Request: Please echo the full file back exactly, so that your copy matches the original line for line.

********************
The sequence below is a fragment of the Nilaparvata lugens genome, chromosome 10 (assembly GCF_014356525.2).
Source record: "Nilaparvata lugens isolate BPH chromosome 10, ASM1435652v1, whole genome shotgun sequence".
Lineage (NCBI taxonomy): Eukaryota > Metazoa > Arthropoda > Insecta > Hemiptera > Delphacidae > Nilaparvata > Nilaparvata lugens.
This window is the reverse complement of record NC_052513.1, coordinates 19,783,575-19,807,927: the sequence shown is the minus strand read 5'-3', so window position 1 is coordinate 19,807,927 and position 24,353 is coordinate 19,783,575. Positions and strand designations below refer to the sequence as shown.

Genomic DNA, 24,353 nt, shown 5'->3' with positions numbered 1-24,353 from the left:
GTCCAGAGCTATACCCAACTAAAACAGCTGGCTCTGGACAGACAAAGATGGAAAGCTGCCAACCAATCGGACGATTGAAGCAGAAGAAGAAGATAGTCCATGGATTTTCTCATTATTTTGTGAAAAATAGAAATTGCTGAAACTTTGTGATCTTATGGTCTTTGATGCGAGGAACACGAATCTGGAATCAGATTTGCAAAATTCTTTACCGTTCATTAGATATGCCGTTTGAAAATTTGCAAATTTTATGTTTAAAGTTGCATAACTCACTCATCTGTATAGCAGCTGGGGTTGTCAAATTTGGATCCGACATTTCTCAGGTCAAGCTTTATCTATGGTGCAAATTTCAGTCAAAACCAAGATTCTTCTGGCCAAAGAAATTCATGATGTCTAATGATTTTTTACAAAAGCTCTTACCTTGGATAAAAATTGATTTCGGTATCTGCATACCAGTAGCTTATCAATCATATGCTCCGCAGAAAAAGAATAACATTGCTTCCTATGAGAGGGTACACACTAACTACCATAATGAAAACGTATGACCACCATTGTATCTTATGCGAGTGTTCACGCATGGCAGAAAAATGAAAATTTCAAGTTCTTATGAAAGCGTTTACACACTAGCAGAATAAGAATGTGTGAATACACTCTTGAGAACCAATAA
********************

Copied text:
The sequence below is a fragment of the Nilaparvata lugens genome, chromosome 10 (assembly GCF_014356525.2).
Source record: "Nilaparvata lugens isolate BPH chromosome 10, ASM1435652v1, whole genome shotgun sequence".
Lineage (NCBI taxonomy): Eukaryota > Metazoa > Arthropoda > Insecta > Hemiptera > Delphacidae > Nilaparvata > Nilaparvata lugens.
This window is the reverse complement of record NC_052513.1, coordinates 19,783,575-19,807,927: the sequence shown is the minus strand read 5'-3', so window position 1 is coordinate 19,807,927 and position 24,353 is coordinate 19,783,575. Positions and strand designations below refer to the sequence as shown.

Genomic DNA, 24,353 nt, shown 5'->3' with positions numbered 1-24,353 from the left:
GTCCAGAGCTATACCCAACTAAAACAGCTGGCTCTGGACAGACAAAGATGGAAAGCTGCCAACCAATCGGACGATTGAAGCAGAAGAAGAAGATAGTCCATGGATTTTCTCATTATTTTGTGAAAAATAGAAATTGCTGAAACTTTGTGATCTTATGGTCTTTGATGCGAGGAACACGAATCTGGAATCAGATTTGCAAAATTCTTTACCGTTCATTAGATATGCCGTTTGAAAATTTGCAAATTTTATGTTTAAAGTTGCATAACTCACTCATCTGTATAGCAGCTGGGGTTGTCAAATTTGGATCCGACATTTCTCAGGTCAAGCTTTATCTATGGTGCAAATTTCAGTCAAAACCAAGATTCTTCTGGCCAAAGAAATTCATGATGTCTAATGATTTTTTACAAAAGCTCTTACCTTGGATAAAAATTGATTTCGGTATCTGCATACCAGTAGCTTATCAATCATATGCTCCGCAGAAAAAGAATAACATTGCTTCCTATGAGAGGGTACACACTAACTACCATAATGAAAACGTATGACCACCATTGTATCTTATGCGAGTGTTCACGCATGGCAGAAAAATGAAAATTTCAAGTTCTTATGAAAGCGTTTACACACTAGCAGAATAAGAATGTGTGAATACACTCTTGAGAACCAATAA